Module:Lion of the North

From VASSAL
Jump to: navigation, search
LoTN Thumbnail.jpg
Publisher GMT Games Era Gunpowder
Year 1993 Topic Thirty Years War
Players One to four players Scale Tactical
Length 30 minutes per turn Series Great Battles of History Series

Files

Filename Filetype Size Date Compatibility Developer Other Contributors
1.1
Lion_of_the_North.vmod Module 61.4 MB 2019-12-11 unknown unknown clanmacrae9
Lion_of_the_North_User_Manual.pdf Manual 1.46 MB unknown unknown unknown clanmacrae9

Module Information

Maintainer
Contributors

Comments

  • From the Lion of the North BGG game page.
    • Lion of the North is the third volume in GMT's heralded Great Battles of History (GBoH) Series. The Thirty Years' War signaled the dawn of modern warfare ... a return to the supremacy of linear tactics, drill and discipline, to what some historians call "the return of the legion." Lion of the North represents two of the most famous battles of that period:
      • Breitenfeld, 1631
      • Lutzen, 1632
    • Scale:
      • Map = 100 yards per hex
      • Unit = 100 men per strength point

  • GMT's Lion of the North page (Forever Out of Stock) - Lion of the North-GMT Games

  • About the Lion of the North Vassal Module
    • Lion of the North Vassal Module version 1.0
      • Version 1.0 uses the same interface style that GBoH players will be familiar with in use with the other vassal modules in the series. LotN presented some change in rules enough to require some module modifications, particularly with the use of the Breitenfeld and Lutzen HI/Tercio Hit Loss Charts. Refer to the included pdf file available above to see how to use those charts. Hint: They act like counters in which you right click, to increase hits on the appropriate unit line.
    • Info included prior to the module's creation
      • Module pending completion
      • The Lion of the North Vassal Module recreates the original game in Vassal form by painstakingly hand scanning each individual piece with GMT's permission. Per Anthony Curtis, Manager GMT Games LLC, the original files were The files were "lost two hard-drive crashes ago". Thus all the images are scans from my own pristine copy of the game. That said, scanning around some of the imperfections inherent in the die cutting process make for some uneven results. When necessary, I edited to re-center pieces, smooth out solid color blotches and resized to meet the vassal scale of 70x70 pixels per square unit. The maps were scanned in whole, however because I had to rely on someone else to scan, the result while very good overall, suffers a little on the Breitenfeld map due to it being a two piece map. Joining hex lines on two individual scans requires the scans to be perfectly scaled and perfectly square angled to each other. Unfortunately there is about a .1 degree tilt on each map, enough to make the join less than perfect. All things considered, the results are very good and players should not be hampered any more than the imperfections of joining two physical maps in the real world.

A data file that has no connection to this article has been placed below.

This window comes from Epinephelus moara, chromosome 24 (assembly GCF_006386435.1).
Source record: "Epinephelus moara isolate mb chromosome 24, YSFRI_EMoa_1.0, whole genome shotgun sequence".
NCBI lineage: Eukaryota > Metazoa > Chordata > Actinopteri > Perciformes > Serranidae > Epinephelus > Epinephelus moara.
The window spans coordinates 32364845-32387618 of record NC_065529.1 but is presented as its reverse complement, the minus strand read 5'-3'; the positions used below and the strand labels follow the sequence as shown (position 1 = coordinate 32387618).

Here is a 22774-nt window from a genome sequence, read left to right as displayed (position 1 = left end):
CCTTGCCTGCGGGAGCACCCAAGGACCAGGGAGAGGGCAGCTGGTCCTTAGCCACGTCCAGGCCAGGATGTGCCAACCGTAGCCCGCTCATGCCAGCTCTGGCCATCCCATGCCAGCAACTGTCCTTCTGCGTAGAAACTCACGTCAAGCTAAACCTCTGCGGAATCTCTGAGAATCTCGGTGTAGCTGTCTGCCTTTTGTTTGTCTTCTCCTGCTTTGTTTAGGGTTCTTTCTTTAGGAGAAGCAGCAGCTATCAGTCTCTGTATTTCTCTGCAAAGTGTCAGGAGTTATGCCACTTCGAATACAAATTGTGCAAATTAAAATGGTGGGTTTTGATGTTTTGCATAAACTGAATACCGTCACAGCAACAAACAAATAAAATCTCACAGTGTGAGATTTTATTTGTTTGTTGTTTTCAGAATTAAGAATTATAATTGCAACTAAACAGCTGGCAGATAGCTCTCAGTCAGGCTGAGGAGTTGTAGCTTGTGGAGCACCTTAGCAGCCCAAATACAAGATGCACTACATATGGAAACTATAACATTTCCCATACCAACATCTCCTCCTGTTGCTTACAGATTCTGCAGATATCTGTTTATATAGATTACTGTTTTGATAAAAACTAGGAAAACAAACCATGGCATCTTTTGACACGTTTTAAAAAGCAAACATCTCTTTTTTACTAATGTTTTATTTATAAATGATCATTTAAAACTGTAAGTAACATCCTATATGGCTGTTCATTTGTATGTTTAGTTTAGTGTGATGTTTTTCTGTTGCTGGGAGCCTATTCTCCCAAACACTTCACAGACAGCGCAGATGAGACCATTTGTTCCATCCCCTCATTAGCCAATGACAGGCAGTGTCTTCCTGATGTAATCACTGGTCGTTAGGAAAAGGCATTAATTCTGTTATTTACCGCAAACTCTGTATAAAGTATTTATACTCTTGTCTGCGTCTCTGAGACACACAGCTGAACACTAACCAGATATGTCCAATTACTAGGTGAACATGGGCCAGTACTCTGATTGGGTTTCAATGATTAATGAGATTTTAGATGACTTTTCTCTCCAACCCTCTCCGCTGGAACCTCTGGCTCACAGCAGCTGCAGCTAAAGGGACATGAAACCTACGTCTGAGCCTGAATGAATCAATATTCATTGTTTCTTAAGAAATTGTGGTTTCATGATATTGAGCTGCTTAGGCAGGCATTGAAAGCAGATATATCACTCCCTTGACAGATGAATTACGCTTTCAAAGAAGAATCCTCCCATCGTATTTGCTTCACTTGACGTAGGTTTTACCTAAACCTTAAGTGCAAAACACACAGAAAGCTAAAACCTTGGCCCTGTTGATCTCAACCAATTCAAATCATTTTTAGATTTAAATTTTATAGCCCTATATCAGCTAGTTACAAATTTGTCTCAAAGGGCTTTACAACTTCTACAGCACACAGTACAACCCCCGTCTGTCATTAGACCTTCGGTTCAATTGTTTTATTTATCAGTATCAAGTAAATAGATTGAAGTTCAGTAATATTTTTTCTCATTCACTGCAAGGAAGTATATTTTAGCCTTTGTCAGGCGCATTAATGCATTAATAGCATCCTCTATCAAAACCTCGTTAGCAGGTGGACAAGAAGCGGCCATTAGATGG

• For my own part, I became interested in building this module, less so because of the actual subject of the period or battles, than the fact that is was the sole remaining volume in the Great Battles of History series published by GMT Games that had not been Vassalized. As I began working on the module, the process of working through the rules made it evident that the volume is a solid member of the GBoH line. LotN is in many ways, the forgotten volume. Paraphrasing some of the reasons that I have come across on the interweb, it appears that many fans felt that the game stretched the series too far from its core ancient period of classical warfare, simultaneously stressing the ability of the core GBoH rules to adapt to the vast span of time and system change required by LotN. Additionally, some comments indicate the complexity of the GBoH rules versus some of the games published since LotN that cover the same period. My preliminary experience indicates these claims are mostly unmerited. Mr. Herman and Mr. Berg seem to have made the necessary adaptations to handle the millennia and a half advancement in warfare, including the invention of gunpowder warfare which is still in its infancy at this point in time.
      • To date, I have received no interest from feelers out on the Game Board Geek forums, but hopefully, once available, there will be some GBoH completists that give this game a shot.

Screen Shots

Players

  • Some Guy